At first, my doctor was confident that I would enter remission after initial chemotherapy – which would end up as my 9th round of chemo. He pulled out the big agents, but to much of our surprise, I barely killed any of the leukemia and had around 80% left. Baloney, I thought. I had sacrificed the holidays, New Year’s, and my 25th birthday in the hospital (the second time spending it in the hospital) for very little in results! We decided to transition into the MOAD regimen, which is an acronym for a combination of different chemotherapy drugs I had been exposed to already in a different dosage format. This extended my search for a matching donor with five more months. I went through my 10th and 11th rounds of chemotherapy… bringing us to the present day.
Long story short, we accomplished a lot in terms of outreach. But still I find myself being screwed over and over again. The latest bone marrow biopsy results show that I still have 44% of leukemia left. While I’m glad that we killed more this time, I could read the sense of urgency on my doctor’s face. There’s not enough time. I need to either kill all of it soon, or else this illness will consume me, because I am no longer responding quickly enough to the chemotherapy.
I have every right to be angry, because I think I’ve been through my fair share of medical hardships. I’ve gone through the initial shock of leukemia, 11 rounds of high dosage chemotherapy and all its associated side effects, heart failure, a relapsed version of leukemia, a bone marrow donor search nightmare and now I face my latest: pursuing a clinical trial as a last resort to put me into remission… to even give me a CHANCE of being ready for a transplant when I find my match.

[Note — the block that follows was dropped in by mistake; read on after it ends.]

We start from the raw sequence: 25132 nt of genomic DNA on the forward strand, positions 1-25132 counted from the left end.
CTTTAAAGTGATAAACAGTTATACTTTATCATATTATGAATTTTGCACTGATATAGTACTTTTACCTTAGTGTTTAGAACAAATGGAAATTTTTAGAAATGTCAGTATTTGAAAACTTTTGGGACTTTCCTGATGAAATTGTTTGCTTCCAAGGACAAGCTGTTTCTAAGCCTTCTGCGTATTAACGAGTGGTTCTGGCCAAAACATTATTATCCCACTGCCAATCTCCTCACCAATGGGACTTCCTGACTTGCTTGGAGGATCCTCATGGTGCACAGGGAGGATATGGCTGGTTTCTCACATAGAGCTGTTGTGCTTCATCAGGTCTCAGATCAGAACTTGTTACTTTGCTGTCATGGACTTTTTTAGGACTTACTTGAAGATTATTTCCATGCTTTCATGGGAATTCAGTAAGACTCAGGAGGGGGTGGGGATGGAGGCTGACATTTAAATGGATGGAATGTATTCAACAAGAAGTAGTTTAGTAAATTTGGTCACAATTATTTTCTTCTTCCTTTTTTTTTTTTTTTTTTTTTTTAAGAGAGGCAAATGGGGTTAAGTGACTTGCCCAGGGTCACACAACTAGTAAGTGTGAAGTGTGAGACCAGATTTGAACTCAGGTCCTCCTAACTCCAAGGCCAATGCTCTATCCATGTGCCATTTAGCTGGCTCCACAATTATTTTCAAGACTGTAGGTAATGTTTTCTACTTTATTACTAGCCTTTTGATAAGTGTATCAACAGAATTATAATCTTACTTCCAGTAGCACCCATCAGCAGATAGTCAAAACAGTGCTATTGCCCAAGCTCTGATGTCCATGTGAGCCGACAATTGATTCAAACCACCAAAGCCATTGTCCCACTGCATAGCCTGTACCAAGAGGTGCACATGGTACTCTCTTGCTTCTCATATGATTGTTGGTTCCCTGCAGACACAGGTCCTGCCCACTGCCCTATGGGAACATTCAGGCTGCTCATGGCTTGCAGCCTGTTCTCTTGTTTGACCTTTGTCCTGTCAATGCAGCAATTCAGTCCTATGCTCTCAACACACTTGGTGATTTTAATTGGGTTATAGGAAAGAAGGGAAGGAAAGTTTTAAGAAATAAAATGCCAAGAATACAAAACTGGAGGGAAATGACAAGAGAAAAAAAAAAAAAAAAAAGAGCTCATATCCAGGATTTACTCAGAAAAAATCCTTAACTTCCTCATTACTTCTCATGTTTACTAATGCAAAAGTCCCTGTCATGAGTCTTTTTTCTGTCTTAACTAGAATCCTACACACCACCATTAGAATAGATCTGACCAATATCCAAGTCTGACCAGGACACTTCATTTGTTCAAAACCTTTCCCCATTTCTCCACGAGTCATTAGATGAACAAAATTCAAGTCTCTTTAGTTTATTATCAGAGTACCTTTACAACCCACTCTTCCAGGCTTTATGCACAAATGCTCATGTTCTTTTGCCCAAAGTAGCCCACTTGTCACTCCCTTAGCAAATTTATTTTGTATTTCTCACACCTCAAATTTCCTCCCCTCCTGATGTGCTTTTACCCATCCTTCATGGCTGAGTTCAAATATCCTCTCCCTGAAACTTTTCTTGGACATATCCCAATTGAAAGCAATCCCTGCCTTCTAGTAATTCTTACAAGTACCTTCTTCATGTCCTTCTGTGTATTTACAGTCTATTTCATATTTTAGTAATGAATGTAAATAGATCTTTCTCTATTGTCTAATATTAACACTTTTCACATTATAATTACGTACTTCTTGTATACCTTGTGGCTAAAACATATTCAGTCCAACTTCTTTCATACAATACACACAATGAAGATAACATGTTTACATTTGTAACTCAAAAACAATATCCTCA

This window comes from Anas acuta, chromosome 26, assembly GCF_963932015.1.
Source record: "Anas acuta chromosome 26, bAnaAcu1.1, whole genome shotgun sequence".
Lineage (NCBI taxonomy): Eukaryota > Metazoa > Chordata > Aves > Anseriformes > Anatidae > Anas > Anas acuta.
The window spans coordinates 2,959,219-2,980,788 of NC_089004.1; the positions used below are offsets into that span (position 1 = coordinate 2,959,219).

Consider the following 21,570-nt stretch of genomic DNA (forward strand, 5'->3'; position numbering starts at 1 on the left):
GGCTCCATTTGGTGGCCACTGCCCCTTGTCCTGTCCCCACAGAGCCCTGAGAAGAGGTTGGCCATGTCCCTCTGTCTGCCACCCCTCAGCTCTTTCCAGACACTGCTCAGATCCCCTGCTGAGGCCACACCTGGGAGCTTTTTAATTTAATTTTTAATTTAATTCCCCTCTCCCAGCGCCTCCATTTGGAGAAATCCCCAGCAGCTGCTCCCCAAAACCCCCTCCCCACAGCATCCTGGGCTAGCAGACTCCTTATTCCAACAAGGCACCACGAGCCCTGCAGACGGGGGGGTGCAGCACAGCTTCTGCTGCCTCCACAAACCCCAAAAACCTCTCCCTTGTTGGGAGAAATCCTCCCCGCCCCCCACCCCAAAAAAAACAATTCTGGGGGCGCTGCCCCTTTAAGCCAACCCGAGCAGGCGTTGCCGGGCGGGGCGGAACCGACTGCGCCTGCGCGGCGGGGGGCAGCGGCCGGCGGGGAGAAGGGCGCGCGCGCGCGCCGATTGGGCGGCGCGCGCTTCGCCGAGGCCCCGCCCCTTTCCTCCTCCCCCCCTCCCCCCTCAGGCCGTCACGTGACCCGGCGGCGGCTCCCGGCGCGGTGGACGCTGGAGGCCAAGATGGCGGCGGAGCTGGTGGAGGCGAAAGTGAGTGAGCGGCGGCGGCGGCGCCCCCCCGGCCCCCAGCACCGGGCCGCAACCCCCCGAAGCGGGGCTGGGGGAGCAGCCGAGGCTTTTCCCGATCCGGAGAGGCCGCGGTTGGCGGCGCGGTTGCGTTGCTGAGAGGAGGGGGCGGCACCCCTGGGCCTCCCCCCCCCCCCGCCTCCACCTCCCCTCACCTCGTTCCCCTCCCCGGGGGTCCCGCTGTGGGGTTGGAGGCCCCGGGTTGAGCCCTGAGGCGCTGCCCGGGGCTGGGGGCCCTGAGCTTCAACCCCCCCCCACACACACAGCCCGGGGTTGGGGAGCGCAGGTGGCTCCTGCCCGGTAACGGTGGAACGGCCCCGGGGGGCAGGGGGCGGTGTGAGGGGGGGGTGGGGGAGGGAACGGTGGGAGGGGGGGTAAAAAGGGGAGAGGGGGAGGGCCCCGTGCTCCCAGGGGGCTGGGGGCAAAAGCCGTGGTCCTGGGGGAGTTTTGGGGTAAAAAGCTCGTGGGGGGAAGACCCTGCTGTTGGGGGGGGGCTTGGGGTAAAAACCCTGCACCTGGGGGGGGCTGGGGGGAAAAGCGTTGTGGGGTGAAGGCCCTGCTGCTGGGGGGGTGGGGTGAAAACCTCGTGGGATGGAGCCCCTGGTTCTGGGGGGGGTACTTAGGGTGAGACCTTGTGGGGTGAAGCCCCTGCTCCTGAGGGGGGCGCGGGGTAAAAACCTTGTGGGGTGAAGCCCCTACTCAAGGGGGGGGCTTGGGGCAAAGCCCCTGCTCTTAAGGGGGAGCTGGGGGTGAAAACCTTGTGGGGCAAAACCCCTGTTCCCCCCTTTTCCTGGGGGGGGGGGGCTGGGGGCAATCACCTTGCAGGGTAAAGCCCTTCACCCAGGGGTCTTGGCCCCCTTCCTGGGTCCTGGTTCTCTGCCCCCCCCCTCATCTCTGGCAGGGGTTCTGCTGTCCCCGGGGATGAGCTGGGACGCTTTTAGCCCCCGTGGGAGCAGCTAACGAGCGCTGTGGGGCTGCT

I don’t even know where to begin, because clinical trials are unfamiliar territory. Instead of relying on chemotherapy, we’d like to try a new drug that will bind with the T-cells in my immune system to kill most of my remaining leukemia. All of this sounds intriguing on paper, but in reality all I could think was — “Is this something out of a movie?” and “I’m going to be a guinea pig”. Based on a study in Germany with some patients in their first complete remission, it successfully killed the rest of their leukemia. Now they are currently having it tested on patients with relapsed acute lymphoblastic leukemia, particularly in young adults. I seem to be a good candidate for this trial, but will need to relocate to Los Angeles or Texas. One of them is an institution with the latest cutting-edge research while the other is a homecoming to an incredible support system.
I have no idea where to begin. Clinical trials are a huge gamble, but it’s looking bleaker than ever that I will find any other choice. Sometimes, I begin to doubt the intellect of my doctor and truly wonder if I am able to sort through a huge stack of research laid before me. Will anything I find result in something legitimate on Google? How do I translate these scientific names to comprehensible Chinese for my parents to understand? Will insurance allow me to seek the best treatment available to me, or am I restricted for second opinions from a few hospitals? Why does my doctor look so calm and composed while I am screaming inside?
Decisions are not only based on the best treatment available, but also other factors/determinants like finding lodging in the area while they conduct the trial and the impact it will have on my caregivers who will spend even more time away from employment.
It’s always one thing after another. Like the song that never ends. I’m so tired of this. I’ll try to come with a basic plan of action tonight. For now, I don’t have the answers to a problem I’ve been trying to solve for the past three years.